WASHINGTON (Reuters) - The Federal Trade Commission (FTC) voted unanimously Thursday to increase scrutiny of pharmacy benefit managers that act as middlemen between drug companies and consumers in a renewed effort to combat soaring healthcare costs and drug prices.
The five-member commission, including two Republican commissioners, voted to increase scrutiny of discounts that pharmaceutical middlemen seek from drug companies to ensure their products are covered by the pharmacy benefit manager (PBM).
FTC Chair Lina Khan said in an open meeting the FTC would study to see if rebates sought by middlemen reduced competition, ultimately leading to higher drug prices.
"The FTC has also determined that commercial bribery practices, commonly referred to as kickbacks, constitute an unfair method of competition," she added.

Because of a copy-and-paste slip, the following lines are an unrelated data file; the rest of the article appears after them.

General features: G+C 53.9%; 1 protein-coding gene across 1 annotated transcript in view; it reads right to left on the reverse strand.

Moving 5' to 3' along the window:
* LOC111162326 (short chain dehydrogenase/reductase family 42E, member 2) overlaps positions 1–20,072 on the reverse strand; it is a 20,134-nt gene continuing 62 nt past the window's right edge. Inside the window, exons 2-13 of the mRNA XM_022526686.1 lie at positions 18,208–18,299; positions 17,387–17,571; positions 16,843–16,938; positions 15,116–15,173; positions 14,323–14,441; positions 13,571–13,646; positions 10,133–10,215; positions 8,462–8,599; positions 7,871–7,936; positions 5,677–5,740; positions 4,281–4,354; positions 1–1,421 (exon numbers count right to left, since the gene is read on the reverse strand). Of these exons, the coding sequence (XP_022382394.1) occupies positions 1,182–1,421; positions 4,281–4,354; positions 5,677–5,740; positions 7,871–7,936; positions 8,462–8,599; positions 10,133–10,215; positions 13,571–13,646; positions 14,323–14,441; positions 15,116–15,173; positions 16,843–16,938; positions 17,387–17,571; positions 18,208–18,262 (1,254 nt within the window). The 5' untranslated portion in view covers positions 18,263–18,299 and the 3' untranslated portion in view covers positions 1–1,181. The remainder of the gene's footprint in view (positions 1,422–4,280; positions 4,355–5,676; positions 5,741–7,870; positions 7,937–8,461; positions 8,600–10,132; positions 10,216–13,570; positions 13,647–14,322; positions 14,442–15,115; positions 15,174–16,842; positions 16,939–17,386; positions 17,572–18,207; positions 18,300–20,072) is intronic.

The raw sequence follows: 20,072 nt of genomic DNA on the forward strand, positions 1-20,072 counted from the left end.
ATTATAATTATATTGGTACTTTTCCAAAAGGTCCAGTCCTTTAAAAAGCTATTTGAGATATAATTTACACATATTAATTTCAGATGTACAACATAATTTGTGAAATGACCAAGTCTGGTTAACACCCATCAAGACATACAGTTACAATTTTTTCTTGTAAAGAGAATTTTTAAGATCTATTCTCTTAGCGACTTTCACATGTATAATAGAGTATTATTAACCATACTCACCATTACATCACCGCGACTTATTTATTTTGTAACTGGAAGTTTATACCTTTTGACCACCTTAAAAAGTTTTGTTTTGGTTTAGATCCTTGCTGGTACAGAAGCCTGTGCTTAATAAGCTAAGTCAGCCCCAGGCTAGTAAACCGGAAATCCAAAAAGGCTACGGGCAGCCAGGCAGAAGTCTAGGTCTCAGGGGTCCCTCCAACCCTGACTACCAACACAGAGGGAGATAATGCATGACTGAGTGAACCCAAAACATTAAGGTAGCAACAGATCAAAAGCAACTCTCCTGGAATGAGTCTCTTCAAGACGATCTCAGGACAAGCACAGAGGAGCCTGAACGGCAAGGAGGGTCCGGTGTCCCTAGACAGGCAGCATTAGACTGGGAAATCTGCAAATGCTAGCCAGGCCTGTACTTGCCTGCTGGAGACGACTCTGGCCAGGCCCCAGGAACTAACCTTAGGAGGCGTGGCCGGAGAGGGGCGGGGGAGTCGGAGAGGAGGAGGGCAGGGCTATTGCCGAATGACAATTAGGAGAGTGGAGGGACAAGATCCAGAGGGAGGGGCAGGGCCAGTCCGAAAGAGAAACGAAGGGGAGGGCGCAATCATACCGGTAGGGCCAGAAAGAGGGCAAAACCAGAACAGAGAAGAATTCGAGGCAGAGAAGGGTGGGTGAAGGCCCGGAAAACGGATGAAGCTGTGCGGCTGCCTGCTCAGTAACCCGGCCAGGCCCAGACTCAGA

The three biggest PBMs are UnitedHealth Group Inc's Optum unit, CVS Health Corp's CVS Caremark and Cigna Corp's Express Scripts. PBMs decide what drugs will be covered by health insurance plans and negotiate prices with manufacturers.
An official with the PBM industry said the goal of the companies was to "control costs and lower costs," and pointed to the drug companies as the cause of sometimes spectacular price rises for insulin and other medicines.
The FTC expressed particular concern about insulin, which was first produced synthetically in the 1970s and which some 8 million American diabetics rely on. The price of insulin had risen 300% in the past two decades, with the list price of a one-year supply now costing nearly $6,000.
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